The Stockholm+50 Conference: What You Need to Know and Why It Matters

In Greenland, a fisherman pushes an iceberg so that it doesn't drag down their fishing nets. More and more icebergs are being calved from glaciers due to climate change. Such icebergs can drift away and take fishermen's nets with them, causing financial and environmental losses on the seabed. Photo: Turpin Samuel / Climate Visuals Countdown

Collaborating across sectors and borders to create a healthy planet and a better future for all is essential. In June 1972, the United Nations Conference on the Human Environment in Stockholm marked the beginning of a new era of global cooperation on environmental issues. Fifty years later, we have a unique opportunity to make Stockholm another turning point for the sake of our planet.

Representatives of countries will return to Sweden for the Stockholm+50 Conference to discuss how to achieve a sustainable and inclusive future for all. The world has taken great steps to protect and preserve our environment since 1972, but at this make-or-break moment for climate action, Stockholm+50 could usher in a much-needed new push on environmental awareness and action for the next half-century, just as it did five decades ago.


Economic growth, the health of the environment, and personal well-being weren’t always seen as intertwined. The 1972 Stockholm Conference changed that.

During what is considered to be the premier international meeting on the environment, 113 countries joined forces to elevate and adopt principles for sound management of the environment, including most notably the Stockholm Declaration and Action Plan for the Human Environment. Sparking a conversation among industrialized and developing economies for the first time, the Declaration drew a historic connection between the environment, poverty, and development.

Committee officials sit at the presiding table during the 1972 Stockholm Conference. Photo: Yutaka Nagat/UN Photo


After the Stockholm Conference in 1972, concerns about the environment were catapulted into the spotlight. This confirmed that global cooperation to save our planet would need to harmonize economic, social, and environmental development.

To guide countries in this process, the United Nations Environment Programme was founded at the Conference as the international authority and advocate for environmental concerns. Today, UNEP leads programs around the world focused on climate, nature, pollution, and sustainable development. It also is responsible for coordinating environmental responses within the UN system and is the secretariat for 15 multilateral environmental agreements such as phasing out leaded fuel use, mending the ozone layer, and saving endangered species from extinction.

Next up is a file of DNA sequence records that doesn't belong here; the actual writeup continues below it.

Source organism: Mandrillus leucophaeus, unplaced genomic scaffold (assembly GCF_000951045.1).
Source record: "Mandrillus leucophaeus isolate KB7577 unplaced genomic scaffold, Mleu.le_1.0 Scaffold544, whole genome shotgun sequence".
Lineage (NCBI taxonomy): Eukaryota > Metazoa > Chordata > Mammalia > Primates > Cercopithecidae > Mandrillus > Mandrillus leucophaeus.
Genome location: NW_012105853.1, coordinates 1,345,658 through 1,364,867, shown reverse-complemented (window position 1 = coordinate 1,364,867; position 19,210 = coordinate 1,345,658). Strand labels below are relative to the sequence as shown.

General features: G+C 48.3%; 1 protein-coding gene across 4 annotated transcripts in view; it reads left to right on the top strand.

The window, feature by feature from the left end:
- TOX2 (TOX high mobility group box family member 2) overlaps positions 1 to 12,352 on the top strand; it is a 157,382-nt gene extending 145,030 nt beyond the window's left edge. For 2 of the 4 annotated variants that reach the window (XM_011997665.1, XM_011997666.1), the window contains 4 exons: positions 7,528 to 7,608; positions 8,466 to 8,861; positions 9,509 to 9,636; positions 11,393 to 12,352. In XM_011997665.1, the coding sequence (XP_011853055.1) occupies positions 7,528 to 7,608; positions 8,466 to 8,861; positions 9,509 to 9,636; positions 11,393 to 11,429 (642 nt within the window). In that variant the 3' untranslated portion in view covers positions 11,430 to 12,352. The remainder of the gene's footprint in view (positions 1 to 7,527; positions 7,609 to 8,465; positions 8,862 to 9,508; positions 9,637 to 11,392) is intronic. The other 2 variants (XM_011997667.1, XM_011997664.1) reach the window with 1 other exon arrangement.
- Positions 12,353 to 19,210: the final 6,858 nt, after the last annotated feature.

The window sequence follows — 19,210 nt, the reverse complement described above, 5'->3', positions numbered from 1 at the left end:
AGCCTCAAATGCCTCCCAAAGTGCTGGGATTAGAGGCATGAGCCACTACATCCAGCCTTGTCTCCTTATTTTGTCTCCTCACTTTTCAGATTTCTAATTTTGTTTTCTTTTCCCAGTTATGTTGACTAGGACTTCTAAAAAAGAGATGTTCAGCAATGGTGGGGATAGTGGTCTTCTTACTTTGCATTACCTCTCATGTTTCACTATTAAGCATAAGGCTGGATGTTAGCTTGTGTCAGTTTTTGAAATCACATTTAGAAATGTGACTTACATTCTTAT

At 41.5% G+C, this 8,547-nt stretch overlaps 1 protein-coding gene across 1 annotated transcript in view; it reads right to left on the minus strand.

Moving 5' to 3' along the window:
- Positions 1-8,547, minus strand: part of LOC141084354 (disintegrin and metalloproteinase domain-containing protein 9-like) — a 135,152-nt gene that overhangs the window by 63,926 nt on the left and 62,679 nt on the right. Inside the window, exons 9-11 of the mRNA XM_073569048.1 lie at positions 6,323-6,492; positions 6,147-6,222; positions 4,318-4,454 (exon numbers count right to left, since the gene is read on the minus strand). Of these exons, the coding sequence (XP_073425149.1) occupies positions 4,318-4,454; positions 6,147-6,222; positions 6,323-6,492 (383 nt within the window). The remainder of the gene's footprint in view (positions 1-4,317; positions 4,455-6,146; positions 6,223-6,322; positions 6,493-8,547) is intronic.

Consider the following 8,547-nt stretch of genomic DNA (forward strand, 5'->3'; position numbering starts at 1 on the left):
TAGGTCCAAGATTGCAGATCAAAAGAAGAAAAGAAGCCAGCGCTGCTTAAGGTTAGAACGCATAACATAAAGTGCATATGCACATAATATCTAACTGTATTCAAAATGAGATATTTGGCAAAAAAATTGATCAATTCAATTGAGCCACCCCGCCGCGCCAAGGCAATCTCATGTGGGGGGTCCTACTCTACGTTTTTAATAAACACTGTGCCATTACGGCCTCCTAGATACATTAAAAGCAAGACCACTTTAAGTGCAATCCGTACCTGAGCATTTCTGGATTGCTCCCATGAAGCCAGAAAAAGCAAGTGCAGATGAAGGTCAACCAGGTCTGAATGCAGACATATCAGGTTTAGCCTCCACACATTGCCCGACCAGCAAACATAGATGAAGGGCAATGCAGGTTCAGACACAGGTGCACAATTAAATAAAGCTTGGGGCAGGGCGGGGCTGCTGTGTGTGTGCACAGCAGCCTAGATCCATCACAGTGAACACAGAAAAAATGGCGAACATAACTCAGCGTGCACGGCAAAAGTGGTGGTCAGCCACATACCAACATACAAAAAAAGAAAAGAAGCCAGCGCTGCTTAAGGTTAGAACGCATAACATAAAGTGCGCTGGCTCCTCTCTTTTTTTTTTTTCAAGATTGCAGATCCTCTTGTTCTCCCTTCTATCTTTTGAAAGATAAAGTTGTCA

In addition, to mark the 20th anniversary of Stockholm, the UN convened the 1992 Earth Summit and brought together an unparalleled number of policymakers, scientists, and nongovernmental organizations in Rio de Janeiro. There, they adopted the three Rio Conventions on biodiversity, climate change, and desertification, which are the focal points for international environmental rule-making and action to this day.


Stockholm+50 will be convened by the UN General Assembly and the Governments of Sweden and Kenya in early June. It’ll take place during the same week as World Environment Day (another outcome of the 1972 Conference).

This time around, the world will not only celebrate the birth of environmental multilateralism, but will also be presented with a moment to take the lessons learned from 1972 and help build a climate action road map for the next 50 years.

Member states and other stakeholders already met in March to solidify the agenda and overall vision of the Conference. The biggest takeaways: We must achieve a healthy planet for everyone, everywhere. Living up to the promise of Stockholm+50 isn’t just our responsibility. It’s our opportunity to turn climate and environmental commitments into action.


We’re facing a triple planetary disaster. Climate change, pollution and waste, and loss of nature and biodiversity are threatening the livelihoods and lives of billions of people. Stockholm+50 is set against the backdrop of these rising alarms.

The UN Secretary-General has warned that “we are already perilously close to tipping points that could lead to cascading and irreversible climate effects.” And the latest reports from the Intergovernmental Panel on Climate Change (IPCC) validate that we’re running out of time to secure a sustainable future, with the planet on track to reach global warming levels that are more than double the 1.5°C limit above preindustrial levels.

Stockholm+50 is designed to be a jumping-off point for accelerating groundbreaking international agreements and reinventing how we can accomplish the goals of the 2030 Agenda for Sustainable Development, Paris Agreement, and Global Biodiversity Framework.

It will be a space to take the lessons learned and consider decisive next steps to ensure a healthy planet, equitable COVID-19 recovery, and sustainable development within the context of the 21st century.

Just as the 1972 Stockholm Conference proved, solving environmental and climate challenges will be more difficult if the world continues to work in silos. The only way to save our planet and ourselves from climate disaster is to look back while looking ahead together.

Activists and students holding signs march on the streets of downtown Toronto during a climate change rally. Photo: Ramona Diaconescu/ Shutterstock


The world needs all hands on deck to fulfill the intergenerational responsibility to save the planet. To get involved in Stockholm+50, you can:


The stakes for saving our planet are at an all-time high. Stockholm+50 serves as an ongoing forum to stay engaged. For other ways to take action, please visit the Stockholm+50 participation hub.